Monthly Archives: July 2012

There’s an app for that!


Since there really isn’t a social media mobile application designed just for the automotive industry, Facebook is probably the top dog when it comes to social media apps in the auto industry. It’s the gateway social media tool, if you will, the starting point for us marketers just beginning their social media endeavor.

Facebook allows us as marketers to upload photos, videos and coupons, as well as link to other websites. It is the most open-ended social media tool, which is probably why it’s successful in driving products and services to customers. We can, for example, upload a coupon for a $19.95 state inspection special or 25% off their next oil change in order to drive automotive services to our customers. We’re able to upload photos and walk-around videos of new cars, plus, we can link to reviews, new car spy photos, manufacturers’ websites and more. We  can also maintain a dialogue with our customers and often ask questions that have absolutely nothing to do with business. One of my most favorite things about Facebook is that I can use it to connect my customers with each other and humanize myself, my dealership and my business. As often as possible, we try to snap photos of our customers and their families with their new vehicles. We take pictures of our clients’ dogs when they bring them in the showroom. We take photos of each other when we’re outside brushing snow off cars in the winter and tossing snowballs. We take photos of our team at the Making Strides walk, of construction on our new Volkswagen showroom, of townspeople at the grand opening of our Nissan showroom, of co-workers while we’re donating blood or eating lunch in the new cafe. We publicly congratulate our customers when they buy a new vehicle. We post all this on Facebook and we hope that people understand that we’re not scummy used car salesmen. We’re people too. And more than sales promos, coupons, mailers and cold calls, I think this is what makes Facebook most effective in driving business to our dealership.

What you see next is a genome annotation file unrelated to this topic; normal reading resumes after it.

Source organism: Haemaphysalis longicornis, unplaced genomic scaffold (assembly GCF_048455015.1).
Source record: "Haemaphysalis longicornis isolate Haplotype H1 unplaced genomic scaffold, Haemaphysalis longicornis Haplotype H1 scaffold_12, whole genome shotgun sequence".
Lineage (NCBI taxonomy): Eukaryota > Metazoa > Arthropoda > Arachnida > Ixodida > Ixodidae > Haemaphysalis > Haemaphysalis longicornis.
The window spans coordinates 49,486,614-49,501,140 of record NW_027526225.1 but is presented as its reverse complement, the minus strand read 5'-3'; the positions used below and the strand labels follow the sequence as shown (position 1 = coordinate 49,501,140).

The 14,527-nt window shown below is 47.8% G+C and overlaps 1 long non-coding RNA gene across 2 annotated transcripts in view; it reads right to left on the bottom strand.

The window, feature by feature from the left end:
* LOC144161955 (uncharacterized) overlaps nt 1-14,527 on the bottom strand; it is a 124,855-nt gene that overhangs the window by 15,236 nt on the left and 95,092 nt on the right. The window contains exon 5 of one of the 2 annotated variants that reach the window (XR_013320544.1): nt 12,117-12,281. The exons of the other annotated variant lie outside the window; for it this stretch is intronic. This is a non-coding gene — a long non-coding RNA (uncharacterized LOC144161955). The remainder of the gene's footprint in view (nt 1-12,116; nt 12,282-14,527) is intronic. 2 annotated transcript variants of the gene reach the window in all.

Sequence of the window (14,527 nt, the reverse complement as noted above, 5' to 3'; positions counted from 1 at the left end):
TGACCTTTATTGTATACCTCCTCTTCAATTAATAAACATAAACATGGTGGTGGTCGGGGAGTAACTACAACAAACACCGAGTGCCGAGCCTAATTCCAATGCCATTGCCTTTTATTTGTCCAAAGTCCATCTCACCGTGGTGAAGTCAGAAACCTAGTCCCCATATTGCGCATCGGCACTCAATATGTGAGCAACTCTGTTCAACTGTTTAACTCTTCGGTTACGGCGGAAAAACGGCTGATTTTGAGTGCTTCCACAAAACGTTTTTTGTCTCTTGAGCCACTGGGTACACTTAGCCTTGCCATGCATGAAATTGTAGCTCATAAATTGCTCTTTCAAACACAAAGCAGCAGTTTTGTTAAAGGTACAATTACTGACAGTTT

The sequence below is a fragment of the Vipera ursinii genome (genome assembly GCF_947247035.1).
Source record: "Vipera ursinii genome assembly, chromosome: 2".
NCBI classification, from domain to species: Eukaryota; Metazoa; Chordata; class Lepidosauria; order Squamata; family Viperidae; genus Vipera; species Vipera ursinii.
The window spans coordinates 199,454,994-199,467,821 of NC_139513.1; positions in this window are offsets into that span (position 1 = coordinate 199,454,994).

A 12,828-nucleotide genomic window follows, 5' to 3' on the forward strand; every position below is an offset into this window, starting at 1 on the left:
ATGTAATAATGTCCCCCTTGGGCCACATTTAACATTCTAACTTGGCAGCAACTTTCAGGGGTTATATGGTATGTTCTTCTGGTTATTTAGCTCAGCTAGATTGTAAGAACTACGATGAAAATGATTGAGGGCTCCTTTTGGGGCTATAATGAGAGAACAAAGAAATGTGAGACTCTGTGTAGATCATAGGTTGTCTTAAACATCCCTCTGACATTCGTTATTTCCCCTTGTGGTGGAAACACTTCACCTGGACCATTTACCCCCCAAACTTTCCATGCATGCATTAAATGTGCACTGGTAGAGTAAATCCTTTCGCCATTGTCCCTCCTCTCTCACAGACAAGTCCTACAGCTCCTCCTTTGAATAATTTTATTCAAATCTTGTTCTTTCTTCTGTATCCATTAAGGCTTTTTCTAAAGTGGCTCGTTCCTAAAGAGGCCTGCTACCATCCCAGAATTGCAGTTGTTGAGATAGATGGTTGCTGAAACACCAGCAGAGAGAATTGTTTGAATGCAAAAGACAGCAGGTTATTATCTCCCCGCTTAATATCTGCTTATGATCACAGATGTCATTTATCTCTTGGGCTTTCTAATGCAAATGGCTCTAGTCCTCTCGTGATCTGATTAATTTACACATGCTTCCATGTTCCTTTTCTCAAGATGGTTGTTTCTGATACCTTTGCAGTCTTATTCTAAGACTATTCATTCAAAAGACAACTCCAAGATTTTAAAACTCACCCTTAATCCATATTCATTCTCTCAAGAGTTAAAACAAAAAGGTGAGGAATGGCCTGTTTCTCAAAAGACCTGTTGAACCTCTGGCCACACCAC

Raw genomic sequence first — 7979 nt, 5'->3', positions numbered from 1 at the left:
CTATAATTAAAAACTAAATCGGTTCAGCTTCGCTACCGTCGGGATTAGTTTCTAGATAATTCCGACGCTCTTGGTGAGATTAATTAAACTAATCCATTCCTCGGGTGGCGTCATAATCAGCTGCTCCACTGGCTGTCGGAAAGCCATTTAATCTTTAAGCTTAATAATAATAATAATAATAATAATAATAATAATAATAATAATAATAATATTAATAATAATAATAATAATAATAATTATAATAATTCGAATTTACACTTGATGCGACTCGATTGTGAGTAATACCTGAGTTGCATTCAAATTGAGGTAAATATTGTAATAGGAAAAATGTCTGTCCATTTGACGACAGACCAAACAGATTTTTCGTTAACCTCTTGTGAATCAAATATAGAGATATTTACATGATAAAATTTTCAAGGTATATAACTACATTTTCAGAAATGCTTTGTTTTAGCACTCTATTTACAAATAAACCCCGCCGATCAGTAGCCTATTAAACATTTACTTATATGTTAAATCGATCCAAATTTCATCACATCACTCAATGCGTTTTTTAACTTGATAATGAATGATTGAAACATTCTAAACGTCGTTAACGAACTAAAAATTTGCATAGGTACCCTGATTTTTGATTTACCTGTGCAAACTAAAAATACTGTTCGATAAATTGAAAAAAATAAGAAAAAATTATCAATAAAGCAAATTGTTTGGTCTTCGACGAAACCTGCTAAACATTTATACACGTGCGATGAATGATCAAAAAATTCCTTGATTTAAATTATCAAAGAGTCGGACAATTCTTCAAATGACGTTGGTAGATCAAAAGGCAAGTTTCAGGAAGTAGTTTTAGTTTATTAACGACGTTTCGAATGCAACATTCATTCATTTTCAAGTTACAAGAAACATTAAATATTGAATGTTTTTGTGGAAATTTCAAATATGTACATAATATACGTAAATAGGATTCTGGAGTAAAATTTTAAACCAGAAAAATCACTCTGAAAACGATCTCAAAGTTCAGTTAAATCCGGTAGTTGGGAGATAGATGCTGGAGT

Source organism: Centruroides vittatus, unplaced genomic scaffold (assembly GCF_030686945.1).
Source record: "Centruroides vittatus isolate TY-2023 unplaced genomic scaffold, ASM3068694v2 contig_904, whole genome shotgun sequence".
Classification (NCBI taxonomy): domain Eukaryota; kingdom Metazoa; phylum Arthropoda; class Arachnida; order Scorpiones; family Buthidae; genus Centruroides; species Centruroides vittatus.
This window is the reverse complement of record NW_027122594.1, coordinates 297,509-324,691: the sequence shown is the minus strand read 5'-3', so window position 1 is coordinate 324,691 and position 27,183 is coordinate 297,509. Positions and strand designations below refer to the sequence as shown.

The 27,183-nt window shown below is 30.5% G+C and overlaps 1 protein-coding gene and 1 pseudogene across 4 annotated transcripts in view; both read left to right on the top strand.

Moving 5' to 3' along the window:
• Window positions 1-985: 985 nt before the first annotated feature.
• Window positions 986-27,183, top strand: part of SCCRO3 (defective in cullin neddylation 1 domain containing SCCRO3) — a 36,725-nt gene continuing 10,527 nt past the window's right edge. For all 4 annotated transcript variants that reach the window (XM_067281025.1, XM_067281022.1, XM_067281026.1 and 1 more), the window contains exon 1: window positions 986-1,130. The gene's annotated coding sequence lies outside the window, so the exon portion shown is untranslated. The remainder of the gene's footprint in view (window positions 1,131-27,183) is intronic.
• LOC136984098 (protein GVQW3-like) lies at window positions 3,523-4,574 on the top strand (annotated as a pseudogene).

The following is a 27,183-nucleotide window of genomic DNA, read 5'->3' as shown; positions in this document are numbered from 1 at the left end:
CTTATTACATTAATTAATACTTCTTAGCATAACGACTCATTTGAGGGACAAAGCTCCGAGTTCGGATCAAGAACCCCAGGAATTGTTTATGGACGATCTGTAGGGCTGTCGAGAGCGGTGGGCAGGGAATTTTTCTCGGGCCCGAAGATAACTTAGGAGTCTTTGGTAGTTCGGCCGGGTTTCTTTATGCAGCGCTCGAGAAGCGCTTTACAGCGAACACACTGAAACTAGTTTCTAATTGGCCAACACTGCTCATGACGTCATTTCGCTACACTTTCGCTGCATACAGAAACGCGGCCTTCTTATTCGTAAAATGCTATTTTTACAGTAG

Unfortunately, there’s no solid way to track our Facebook successes and failures. We can sort of tell what works and what doesn’t by the number of likes and comments on each post. We can check our Facebook analytics and occasionally our customers contact us through Facebook messages to schedule sales and service appointments.

I’m sure there’s an application or a service available to us to track the effectiveness of our Facebook site, but we have yet to reach that point in our social media campaign.


Social Media & the Car Biz


What’s the current state of social media in the automotive industry? Well, that depends who you ask. GM, for example, just pulled out of Facebook ads, despite its incremental social media budget increases prior to 2011. Maybe they’re on to something; maybe they’re fools, but they still have a GM-brand page on the social media mogul site. However, the fledgling car maker has removed its paid advertisements from Facebook and will continue to use the site’s free services to promote its products.